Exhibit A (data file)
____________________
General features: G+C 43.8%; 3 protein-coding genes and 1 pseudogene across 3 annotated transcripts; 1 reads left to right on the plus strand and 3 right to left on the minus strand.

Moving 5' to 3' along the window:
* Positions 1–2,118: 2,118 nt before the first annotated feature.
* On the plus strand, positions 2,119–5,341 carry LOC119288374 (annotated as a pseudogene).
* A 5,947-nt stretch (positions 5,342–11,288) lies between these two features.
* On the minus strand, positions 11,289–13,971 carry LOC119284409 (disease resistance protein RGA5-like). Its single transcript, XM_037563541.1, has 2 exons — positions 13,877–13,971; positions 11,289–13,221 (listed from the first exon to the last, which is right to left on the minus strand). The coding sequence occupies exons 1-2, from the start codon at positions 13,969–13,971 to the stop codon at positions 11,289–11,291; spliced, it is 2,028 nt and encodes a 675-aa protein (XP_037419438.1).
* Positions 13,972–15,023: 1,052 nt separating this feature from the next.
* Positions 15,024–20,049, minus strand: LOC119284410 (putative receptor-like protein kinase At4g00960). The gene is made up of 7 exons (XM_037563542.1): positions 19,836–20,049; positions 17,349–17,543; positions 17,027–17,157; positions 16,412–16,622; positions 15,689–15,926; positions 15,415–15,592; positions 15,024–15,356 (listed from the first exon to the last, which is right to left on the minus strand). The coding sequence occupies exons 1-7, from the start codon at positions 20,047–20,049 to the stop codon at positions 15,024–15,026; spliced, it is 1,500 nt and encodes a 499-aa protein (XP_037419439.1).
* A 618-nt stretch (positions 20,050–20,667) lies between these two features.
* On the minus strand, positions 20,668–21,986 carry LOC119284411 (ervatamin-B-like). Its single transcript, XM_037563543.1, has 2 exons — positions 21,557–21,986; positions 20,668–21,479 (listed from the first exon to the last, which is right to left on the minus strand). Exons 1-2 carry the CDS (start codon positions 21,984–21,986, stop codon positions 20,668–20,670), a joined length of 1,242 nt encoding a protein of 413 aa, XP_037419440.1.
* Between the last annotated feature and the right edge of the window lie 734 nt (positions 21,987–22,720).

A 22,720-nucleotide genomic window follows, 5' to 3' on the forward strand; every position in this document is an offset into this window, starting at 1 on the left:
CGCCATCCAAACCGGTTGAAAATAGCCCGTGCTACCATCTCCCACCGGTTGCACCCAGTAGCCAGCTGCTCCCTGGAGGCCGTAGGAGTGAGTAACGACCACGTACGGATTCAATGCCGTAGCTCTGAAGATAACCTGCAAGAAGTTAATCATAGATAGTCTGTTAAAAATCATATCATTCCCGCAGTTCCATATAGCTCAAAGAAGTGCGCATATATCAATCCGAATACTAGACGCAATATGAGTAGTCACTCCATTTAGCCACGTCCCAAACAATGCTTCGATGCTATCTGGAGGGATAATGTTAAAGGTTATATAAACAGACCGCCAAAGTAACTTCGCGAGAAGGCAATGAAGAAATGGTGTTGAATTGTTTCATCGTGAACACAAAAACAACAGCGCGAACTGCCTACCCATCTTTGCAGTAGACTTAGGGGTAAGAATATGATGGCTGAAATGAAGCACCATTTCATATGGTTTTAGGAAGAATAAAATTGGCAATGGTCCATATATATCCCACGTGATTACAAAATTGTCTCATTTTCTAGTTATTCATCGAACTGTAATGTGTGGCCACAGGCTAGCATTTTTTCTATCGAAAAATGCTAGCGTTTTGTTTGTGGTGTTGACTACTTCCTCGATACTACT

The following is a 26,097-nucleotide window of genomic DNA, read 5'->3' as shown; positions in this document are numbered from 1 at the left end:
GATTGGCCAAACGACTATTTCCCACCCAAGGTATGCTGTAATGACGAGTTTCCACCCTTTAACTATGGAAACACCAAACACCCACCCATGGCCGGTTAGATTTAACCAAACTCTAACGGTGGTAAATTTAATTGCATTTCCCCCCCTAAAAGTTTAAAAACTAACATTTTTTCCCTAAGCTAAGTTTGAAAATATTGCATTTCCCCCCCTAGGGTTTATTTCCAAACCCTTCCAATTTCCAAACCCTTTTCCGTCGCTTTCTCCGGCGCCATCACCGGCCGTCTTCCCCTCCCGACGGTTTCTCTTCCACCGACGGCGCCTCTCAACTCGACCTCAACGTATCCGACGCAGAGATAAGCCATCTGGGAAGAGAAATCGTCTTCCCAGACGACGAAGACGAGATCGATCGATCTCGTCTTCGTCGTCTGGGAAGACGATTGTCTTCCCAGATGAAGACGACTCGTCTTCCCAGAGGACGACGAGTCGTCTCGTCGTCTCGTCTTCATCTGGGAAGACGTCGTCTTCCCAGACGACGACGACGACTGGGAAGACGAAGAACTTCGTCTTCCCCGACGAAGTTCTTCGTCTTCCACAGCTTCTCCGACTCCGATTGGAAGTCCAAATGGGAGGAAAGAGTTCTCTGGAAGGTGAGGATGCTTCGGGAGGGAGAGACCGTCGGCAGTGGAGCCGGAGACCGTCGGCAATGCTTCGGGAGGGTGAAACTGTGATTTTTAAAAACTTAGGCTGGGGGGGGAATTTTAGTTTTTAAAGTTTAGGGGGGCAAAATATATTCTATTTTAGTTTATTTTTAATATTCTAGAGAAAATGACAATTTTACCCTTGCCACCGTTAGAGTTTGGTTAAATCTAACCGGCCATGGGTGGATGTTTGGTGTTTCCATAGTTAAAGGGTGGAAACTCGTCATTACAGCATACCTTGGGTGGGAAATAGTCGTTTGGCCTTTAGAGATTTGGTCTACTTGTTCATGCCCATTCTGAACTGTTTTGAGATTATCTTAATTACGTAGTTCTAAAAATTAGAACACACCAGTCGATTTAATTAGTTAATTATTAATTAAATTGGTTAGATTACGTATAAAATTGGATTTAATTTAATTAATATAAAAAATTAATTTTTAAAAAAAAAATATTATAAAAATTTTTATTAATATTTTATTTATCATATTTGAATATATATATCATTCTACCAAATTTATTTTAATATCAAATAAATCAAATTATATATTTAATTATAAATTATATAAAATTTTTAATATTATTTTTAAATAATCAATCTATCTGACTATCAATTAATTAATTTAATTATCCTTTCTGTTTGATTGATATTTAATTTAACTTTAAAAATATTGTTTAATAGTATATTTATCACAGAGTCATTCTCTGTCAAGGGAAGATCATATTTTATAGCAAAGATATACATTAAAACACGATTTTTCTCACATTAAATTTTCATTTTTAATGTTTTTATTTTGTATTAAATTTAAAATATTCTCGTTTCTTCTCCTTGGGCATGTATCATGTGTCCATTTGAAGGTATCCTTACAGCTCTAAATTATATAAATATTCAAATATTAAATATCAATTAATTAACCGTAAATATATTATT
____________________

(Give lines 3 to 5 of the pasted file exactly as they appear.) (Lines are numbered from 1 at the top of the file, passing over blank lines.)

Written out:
* Positions 1–2,118: 2,118 nt before the first annotated feature.
* On the plus strand, positions 2,119–5,341 carry LOC119288374 (annotated as a pseudogene).
* A 5,947-nt stretch (positions 5,342–11,288) lies between these two features.